Ethanol in gasoline rips off consumers
U.S. oil and natural gas producers are shattering records — recently overtaking Saudi Arabia and Russia to lead the world in crude oil production.
Fueled by advanced technology, the American energy resurgence is paying off for consumers and shielding U.S. markets from instability overseas.
But drivers may need extra cash to pay the mechanic if federal regulators keep forcing more ethanol into the fuel supply.
Multiple industries have long warned about the risks of higher-ethanol fuels like E15 (15 percent ethanol), which extensive testing shows can damage engines and fuel systems.
Nearly three out of every four vehicles on the road today are not designed for E15 gasoline, and a number of automakers have even said that E15 may cause damage that is not covered by warranties.
It’s not just cars. Consumer groups warn that E15 is incompatible with lawnmowers, motorcycles, ATVs, power equipment and boats, and many of these consumers opt for fuel that is entirely ethanol free (E0).
With so many drawbacks, who’s asking for more ethanol in fuel? Not consumers.
The Society of Independent Gasoline Marketers of America and National Association of Convenience Stores say “most retailers that sell E15 or E85 have seen minimal sales of these products.”
By contrast, “there’s a significant demand in the market” for “non-blended gasoline” or E0.
Availability of consumer-preferred lower ethanol fuel is at risk due to the Renewable Fuel Standard (RFS).
Finalized in 2007, before the U.S. energy revolution took off, the RFS requires the fuel industry to add more and more ethanol to the fuel supply each year, regardless of market demand.
The idea was to encourage a cheaper, local alternative to reduce reliance on fuel imports from overseas. Ten years and one U.S. energy revolution later, surging domestic crude oil production has taken care of the reduced imports goal.
As for cheaper energy, the math doesn’t add up for a higher ethanol mandate. Ethanol has less energy than gasoline, forcing drivers to fill up more often when using higher ethanol blends.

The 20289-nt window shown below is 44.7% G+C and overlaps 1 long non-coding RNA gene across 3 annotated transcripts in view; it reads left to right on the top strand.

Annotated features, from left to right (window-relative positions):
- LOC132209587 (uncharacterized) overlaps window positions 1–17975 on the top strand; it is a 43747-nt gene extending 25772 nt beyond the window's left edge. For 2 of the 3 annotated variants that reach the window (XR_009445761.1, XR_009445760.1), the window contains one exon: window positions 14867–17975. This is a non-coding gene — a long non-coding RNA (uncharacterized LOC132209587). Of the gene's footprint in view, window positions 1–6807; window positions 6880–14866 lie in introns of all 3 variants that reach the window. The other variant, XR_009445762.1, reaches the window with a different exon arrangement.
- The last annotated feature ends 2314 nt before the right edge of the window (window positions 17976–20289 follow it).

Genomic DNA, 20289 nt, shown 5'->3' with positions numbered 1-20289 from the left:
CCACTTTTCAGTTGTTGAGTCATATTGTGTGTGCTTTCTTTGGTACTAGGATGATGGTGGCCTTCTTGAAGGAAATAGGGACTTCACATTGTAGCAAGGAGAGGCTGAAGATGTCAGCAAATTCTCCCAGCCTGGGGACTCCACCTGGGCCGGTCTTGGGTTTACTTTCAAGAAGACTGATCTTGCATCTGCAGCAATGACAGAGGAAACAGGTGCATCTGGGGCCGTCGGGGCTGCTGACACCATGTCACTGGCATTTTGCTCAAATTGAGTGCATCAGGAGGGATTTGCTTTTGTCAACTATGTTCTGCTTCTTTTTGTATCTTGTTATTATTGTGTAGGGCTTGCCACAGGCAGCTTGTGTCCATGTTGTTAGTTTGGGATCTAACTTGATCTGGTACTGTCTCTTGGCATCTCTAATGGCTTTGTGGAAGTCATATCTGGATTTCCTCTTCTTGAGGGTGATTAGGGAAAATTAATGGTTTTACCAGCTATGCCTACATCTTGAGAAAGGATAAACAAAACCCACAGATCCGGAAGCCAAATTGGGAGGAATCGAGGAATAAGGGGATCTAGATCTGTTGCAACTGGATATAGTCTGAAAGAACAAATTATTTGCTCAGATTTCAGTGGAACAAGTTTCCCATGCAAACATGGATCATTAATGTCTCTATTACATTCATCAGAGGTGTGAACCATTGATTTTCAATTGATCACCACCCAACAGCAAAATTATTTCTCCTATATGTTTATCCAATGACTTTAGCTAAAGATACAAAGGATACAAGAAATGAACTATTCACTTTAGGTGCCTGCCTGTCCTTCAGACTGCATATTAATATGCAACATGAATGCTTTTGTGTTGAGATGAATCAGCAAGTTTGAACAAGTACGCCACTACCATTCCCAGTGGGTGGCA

On top of that, the Congressional Budget Office projects gasoline prices could jump substantially unless the RFS mandate’s market-distorting impacts are reined in.
The RFS is more complicated than just warning drivers to stick with standard E10 fuel. For now, yearly ethanol volume requirements can be met while still leaving room — just barely — for E10 and E0.
Without reform, the RFS will eventually require more gallons of ethanol than the fuel supply can accommodate as E10.
In the nation that leads the world in oil and natural gas production, restricting consumer choice does not make sense.
It makes even less sense when you factor in the broad swath of collateral damage unleashed by government ethanol policy.
Higher ethanol blends from corn generate unintended consequences at every step from the farm to the fuel tank.
Environmental organizations, anti-hunger groups, wildlife protection activists, grocers, restaurant owners and producers of poultry, pork and beef — all have spoken out against the RFS with concerns ranging from environmental and habitat protection to increased food prices and elevated costs for farmers and ranchers.
The outdated, bureaucratic boondoggle that is the RFS should be a prime target for the White House, which has energetically pursued regulatory reforms, achieving real benefits for families and businesses.
But the Trump administration may be headed in the wrong direction on ethanol, supporting policies that would push even more E15 ethanol into gas tanks.
To its credit, the White House is taking a close look at ethanol policy, convening several stakeholder meetings to find compromise reforms that will satisfy ethanol supporters and everyone else.
Boosting prospects for success is the fact that RFS reform is one of the rare issues that enjoys support from both Republicans and Democrats in Congress.
But when it comes to smart ethanol policy, political parties shouldn’t matter. The only label that matters is “consumer.”
Are policymakers changing ethanol policy to protect consumers’ engines, wallets and fuel choices?
If the answer is “no,” Washington should go back to the drawing board. It’s time to stand up for consumers and fix the broken RFS once and for all.
Frank J. Macchiarola is Group Director of Downstream and Industry Operations for the American Petroleum Institute.